The pharmaceutical executive tapped to lead the Trump administration’s program to develop a vaccine for Covid-19 will divest his shares in one of the leading vaccine-development companies after controversy arose surrounding his holdings.
News media reported Monday that Moncef Slaoui – who was named last week as head of the administration’s Operation Warp Speed effort to rapidly develop Covid-19 vaccines – would divest his stock options in Cambridge, Massachusetts-based Moderna, worth more than $ 10 million. Slaoui’s 156,000 options in Moderna reportedly increased in value by at least $ 3 million following the company’s announcement Monday of preliminary data from the Phase I study of mRNA-1273, its vaccine against SARS-CoV-2. Slaoui resigned from Moderna’s board of directors following his appointment to lead Operation Warp Speed.
Shares of Moderna rose 30% on the Nasdaq when markets opened Monday and closed at 20% above their Friday closing price following the announcement of early data from the Phase I study.
Data from the study, which the National Institute of Allergy and Infectious Diseases is sponsoring, showed that among the first eight participants enrolled in the 25- and 100-microgram dosing cohorts, levels of neutralizing antibodies were equivalent or in excess of those seen in patients who have recovered from Covid-19. The study is enrolling 105 participants in total across three dosing cohorts, the third of which is receiving the vaccine at 250 micrograms. However, the company plans to abandon the 250-microgram dose in further testing of the vaccine, with the upcoming placebo-controlled Phase II study using 50- and 100-microgram doses and the Phase III study – planned to start in July – using a dose somewhere between 25 and 100 micrograms.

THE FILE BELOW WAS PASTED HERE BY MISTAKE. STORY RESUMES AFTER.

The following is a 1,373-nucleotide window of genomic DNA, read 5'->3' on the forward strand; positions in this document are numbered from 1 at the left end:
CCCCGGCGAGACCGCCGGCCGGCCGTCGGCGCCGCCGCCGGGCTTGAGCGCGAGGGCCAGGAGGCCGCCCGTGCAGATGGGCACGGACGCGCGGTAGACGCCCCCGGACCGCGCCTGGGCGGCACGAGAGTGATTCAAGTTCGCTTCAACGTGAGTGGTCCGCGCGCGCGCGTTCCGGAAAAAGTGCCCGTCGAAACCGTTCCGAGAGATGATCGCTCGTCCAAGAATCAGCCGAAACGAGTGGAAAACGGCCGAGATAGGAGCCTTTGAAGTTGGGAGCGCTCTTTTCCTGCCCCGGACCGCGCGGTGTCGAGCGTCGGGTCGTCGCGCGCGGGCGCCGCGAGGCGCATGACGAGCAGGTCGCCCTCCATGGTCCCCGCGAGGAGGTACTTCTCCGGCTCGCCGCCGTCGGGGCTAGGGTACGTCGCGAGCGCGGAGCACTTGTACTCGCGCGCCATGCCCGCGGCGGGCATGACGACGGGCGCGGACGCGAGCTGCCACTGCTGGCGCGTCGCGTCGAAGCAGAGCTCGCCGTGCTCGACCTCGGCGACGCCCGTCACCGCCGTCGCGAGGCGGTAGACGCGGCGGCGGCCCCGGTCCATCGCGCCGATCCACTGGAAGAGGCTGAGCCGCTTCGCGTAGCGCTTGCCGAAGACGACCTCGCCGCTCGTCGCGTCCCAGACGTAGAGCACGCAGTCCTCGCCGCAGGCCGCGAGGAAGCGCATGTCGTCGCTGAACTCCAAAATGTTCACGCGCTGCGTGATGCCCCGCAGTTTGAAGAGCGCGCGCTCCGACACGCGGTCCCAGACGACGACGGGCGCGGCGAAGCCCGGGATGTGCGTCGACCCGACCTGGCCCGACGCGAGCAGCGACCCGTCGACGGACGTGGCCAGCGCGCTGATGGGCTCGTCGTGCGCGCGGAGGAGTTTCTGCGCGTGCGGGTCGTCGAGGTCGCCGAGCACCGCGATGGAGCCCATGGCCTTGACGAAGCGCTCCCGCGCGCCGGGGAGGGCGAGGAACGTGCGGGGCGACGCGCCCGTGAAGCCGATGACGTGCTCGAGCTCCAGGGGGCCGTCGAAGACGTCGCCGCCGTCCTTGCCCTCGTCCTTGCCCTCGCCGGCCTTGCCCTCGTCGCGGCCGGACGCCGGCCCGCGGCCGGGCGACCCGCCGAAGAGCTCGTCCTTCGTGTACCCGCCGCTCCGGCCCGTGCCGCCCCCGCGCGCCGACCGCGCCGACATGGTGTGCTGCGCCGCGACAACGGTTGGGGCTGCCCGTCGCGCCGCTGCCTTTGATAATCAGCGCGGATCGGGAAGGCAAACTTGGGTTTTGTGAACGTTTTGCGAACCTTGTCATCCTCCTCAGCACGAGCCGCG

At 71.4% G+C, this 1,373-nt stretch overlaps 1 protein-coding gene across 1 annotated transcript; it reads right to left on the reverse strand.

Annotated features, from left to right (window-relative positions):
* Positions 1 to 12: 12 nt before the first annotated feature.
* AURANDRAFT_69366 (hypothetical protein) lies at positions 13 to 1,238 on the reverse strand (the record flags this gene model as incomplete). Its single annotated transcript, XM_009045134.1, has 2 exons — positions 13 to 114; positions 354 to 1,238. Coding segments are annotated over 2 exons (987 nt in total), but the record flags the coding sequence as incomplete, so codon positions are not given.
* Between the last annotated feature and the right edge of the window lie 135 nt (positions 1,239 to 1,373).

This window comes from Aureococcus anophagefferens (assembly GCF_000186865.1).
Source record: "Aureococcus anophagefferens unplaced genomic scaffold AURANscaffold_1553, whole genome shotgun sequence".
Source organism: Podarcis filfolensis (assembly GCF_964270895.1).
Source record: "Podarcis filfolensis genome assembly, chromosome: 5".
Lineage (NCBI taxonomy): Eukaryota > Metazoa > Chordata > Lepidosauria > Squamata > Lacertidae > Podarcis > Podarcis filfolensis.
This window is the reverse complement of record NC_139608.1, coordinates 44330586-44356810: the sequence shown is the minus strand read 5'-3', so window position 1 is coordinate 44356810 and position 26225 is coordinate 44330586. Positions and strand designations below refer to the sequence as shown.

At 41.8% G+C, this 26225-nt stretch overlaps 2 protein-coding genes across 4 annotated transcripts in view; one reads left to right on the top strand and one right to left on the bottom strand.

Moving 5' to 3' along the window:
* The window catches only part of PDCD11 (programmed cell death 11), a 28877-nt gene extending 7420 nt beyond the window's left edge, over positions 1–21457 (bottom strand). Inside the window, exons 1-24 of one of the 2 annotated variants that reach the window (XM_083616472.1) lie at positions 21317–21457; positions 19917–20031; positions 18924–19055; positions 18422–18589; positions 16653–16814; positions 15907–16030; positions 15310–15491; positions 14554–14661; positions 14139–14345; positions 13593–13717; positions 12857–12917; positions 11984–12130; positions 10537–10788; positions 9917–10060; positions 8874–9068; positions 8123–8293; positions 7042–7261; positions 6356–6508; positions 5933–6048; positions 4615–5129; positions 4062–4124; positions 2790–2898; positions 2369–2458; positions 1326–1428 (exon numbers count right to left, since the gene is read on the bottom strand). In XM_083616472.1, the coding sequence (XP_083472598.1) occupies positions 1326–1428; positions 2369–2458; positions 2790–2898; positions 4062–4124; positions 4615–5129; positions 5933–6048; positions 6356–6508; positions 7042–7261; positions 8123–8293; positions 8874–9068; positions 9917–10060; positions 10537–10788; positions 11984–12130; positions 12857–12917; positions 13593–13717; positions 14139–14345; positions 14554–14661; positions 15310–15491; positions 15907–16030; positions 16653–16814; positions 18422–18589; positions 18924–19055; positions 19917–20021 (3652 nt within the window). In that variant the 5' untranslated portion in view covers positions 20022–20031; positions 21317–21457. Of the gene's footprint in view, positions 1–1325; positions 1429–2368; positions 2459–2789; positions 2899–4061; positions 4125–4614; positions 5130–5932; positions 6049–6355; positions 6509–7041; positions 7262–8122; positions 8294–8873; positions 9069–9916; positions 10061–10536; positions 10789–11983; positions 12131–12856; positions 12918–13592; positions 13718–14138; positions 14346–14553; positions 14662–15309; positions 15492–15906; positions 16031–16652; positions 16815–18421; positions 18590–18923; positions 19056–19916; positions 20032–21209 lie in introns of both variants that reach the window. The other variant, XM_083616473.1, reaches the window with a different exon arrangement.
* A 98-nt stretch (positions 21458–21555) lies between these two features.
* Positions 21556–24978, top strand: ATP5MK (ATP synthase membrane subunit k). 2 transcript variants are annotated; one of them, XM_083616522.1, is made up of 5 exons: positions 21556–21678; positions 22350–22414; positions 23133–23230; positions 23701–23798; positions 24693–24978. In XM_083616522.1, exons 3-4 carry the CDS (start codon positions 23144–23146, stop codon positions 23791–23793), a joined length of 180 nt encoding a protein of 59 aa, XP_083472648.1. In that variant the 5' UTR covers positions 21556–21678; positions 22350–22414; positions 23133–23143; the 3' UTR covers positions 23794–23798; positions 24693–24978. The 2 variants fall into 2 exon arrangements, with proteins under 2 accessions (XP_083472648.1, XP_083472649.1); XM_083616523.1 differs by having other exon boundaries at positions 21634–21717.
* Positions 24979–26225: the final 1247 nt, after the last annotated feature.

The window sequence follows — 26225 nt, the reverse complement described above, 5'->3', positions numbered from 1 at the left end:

The other company in the lead to develop a vaccine against the Covid-19 virus is Tianjin, China-based CanSino Biologics, which has a Phase II study underway in China and plans to develop its adenovirus-based vaccine in Canada as well. Meanwhile, Pfizer and BioNTech recently began dosing participants in the trial of their vaccine, which like Moderna’s is a messenger RNA vaccine.
Photo: Centers for Disease Control and Prevention